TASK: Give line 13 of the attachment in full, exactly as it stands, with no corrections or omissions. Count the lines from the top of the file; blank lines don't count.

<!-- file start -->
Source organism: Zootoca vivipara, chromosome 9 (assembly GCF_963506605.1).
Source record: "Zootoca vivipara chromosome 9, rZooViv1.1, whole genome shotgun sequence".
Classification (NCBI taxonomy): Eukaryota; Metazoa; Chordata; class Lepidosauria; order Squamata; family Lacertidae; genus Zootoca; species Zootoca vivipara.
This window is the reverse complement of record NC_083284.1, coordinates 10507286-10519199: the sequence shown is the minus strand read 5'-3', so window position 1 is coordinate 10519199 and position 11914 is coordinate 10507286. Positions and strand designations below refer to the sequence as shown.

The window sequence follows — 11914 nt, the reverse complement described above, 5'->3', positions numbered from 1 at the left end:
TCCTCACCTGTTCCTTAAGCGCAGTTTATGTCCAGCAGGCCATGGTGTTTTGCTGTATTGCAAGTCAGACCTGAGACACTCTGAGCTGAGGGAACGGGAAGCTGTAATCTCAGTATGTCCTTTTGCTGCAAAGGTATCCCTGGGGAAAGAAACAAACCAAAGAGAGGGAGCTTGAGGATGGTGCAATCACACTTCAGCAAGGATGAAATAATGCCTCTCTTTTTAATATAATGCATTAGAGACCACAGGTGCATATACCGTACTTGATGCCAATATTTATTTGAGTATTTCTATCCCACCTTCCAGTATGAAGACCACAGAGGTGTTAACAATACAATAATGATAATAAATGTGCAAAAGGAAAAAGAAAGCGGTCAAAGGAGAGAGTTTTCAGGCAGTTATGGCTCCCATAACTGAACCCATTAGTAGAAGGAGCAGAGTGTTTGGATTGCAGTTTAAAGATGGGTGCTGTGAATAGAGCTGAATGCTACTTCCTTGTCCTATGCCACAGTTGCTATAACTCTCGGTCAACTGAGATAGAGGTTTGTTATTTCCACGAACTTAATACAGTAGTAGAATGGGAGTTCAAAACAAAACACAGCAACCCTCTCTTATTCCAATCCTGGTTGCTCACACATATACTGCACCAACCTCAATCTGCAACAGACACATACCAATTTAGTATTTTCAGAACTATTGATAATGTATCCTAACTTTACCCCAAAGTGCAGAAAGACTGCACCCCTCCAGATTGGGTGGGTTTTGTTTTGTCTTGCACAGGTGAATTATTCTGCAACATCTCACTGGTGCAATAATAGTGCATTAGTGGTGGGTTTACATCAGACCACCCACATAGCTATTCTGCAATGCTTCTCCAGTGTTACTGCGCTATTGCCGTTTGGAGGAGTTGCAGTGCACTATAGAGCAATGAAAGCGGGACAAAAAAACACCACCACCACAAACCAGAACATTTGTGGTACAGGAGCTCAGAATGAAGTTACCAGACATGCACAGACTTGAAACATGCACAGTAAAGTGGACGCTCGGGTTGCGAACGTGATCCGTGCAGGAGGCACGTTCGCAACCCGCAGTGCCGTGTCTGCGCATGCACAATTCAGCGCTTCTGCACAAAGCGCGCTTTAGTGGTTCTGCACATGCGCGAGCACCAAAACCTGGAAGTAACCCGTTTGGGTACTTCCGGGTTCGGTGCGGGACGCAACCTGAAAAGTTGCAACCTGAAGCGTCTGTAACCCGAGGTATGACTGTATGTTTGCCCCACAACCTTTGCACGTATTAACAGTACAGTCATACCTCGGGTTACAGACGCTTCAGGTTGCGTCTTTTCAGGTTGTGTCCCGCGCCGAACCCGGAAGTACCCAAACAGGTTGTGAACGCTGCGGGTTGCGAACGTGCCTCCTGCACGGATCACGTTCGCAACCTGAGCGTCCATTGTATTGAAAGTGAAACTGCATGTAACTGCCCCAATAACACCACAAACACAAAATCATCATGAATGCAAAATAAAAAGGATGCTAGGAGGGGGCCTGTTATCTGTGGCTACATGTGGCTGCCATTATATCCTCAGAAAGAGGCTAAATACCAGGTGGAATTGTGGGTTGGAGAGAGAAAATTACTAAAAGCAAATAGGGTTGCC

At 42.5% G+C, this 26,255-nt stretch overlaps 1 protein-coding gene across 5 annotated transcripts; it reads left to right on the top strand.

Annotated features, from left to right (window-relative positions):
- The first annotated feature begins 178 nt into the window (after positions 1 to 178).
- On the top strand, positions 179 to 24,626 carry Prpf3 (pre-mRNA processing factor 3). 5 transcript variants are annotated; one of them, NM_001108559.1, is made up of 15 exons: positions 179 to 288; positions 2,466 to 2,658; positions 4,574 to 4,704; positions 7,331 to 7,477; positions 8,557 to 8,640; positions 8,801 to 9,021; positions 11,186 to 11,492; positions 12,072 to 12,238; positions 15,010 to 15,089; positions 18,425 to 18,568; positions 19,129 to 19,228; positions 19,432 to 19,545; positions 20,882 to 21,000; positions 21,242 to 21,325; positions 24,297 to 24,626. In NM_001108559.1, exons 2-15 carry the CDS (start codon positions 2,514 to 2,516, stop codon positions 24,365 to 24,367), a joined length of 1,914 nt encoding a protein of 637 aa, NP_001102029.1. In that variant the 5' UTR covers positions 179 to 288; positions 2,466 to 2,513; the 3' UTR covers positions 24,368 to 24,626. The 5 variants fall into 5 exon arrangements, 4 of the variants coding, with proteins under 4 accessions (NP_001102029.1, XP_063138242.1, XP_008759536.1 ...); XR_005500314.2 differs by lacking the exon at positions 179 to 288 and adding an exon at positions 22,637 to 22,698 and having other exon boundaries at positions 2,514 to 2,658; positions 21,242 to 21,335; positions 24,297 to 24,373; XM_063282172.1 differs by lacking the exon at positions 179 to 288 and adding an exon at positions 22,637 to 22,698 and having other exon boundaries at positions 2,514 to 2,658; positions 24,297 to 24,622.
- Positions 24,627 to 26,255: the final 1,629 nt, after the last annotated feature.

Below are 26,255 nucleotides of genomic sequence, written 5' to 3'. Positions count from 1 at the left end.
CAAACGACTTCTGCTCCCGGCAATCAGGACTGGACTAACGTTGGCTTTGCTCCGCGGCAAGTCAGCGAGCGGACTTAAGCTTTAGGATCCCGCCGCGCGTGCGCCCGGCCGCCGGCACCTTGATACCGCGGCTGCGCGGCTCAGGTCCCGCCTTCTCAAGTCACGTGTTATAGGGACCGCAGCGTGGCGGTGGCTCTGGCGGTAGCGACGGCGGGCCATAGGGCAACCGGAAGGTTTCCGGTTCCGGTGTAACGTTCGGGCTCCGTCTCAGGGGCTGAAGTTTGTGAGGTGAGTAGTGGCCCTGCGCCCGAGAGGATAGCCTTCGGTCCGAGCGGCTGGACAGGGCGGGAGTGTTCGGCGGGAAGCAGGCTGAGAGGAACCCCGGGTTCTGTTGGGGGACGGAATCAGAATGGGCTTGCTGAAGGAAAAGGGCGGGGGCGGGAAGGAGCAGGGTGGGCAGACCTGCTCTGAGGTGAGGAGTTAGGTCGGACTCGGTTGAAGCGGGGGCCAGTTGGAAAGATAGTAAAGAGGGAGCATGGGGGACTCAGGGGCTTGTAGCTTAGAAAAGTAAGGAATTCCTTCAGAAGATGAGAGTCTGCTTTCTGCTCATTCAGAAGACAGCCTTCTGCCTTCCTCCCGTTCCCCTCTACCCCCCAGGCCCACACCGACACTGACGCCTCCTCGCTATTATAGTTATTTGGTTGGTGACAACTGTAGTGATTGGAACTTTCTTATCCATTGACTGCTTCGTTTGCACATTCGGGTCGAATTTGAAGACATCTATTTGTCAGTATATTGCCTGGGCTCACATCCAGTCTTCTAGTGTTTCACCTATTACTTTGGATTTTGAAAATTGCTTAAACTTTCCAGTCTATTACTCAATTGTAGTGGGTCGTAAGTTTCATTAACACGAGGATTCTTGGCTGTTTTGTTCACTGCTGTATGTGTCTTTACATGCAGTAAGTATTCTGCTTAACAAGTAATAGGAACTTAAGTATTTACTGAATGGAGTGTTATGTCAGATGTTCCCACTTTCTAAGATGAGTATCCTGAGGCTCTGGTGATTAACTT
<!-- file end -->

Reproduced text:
CAAACGACTTCTGCTCCCGGCAATCAGGACTGGACTAACGTTGGCTTTGCTCCGCGGCAAGTCAGCGAGCGGACTTAAGCTTTAGGATCCCGCCGCGCGTGCGCCCGGCCGCCGGCACCTTGATACCGCGGCTGCGCGGCTCAGGTCCCGCCTTCTCAAGTCACGTGTTATAGGGACCGCAGCGTGGCGGTGGCTCTGGCGGTAGCGACGGCGGGCCATAGGGCAACCGGAAGGTTTCCGGTTCCGGTGTAACGTTCGGGCTCCGTCTCAGGGGCTGAAGTTTGTGAGGTGAGTAGTGGCCCTGCGCCCGAGAGGATAGCCTTCGGTCCGAGCGGCTGGACAGGGCGGGAGTGTTCGGCGGGAAGCAGGCTGAGAGGAACCCCGGGTTCTGTTGGGGGACGGAATCAGAATGGGCTTGCTGAAGGAAAAGGGCGGGGGCGGGAAGGAGCAGGGTGGGCAGACCTGCTCTGAGGTGAGGAGTTAGGTCGGACTCGGTTGAAGCGGGGGCCAGTTGGAAAGATAGTAAAGAGGGAGCATGGGGGACTCAGGGGCTTGTAGCTTAGAAAAGTAAGGAATTCCTTCAGAAGATGAGAGTCTGCTTTCTGCTCATTCAGAAGACAGCCTTCTGCCTTCCTCCCGTTCCCCTCTACCCCCCAGGCCCACACCGACACTGACGCCTCCTCGCTATTATAGTTATTTGGTTGGTGACAACTGTAGTGATTGGAACTTTCTTATCCATTGACTGCTTCGTTTGCACATTCGGGTCGAATTTGAAGACATCTATTTGTCAGTATATTGCCTGGGCTCACATCCAGTCTTCTAGTGTTTCACCTATTACTTTGGATTTTGAAAATTGCTTAAACTTTCCAGTCTATTACTCAATTGTAGTGGGTCGTAAGTTTCATTAACACGAGGATTCTTGGCTGTTTTGTTCACTGCTGTATGTGTCTTTACATGCAGTAAGTATTCTGCTTAACAAGTAATAGGAACTTAAGTATTTACTGAATGGAGTGTTATGTCAGATGTTCCCACTTTCTAAGATGAGTATCCTGAGGCTCTGGTGATTAACTT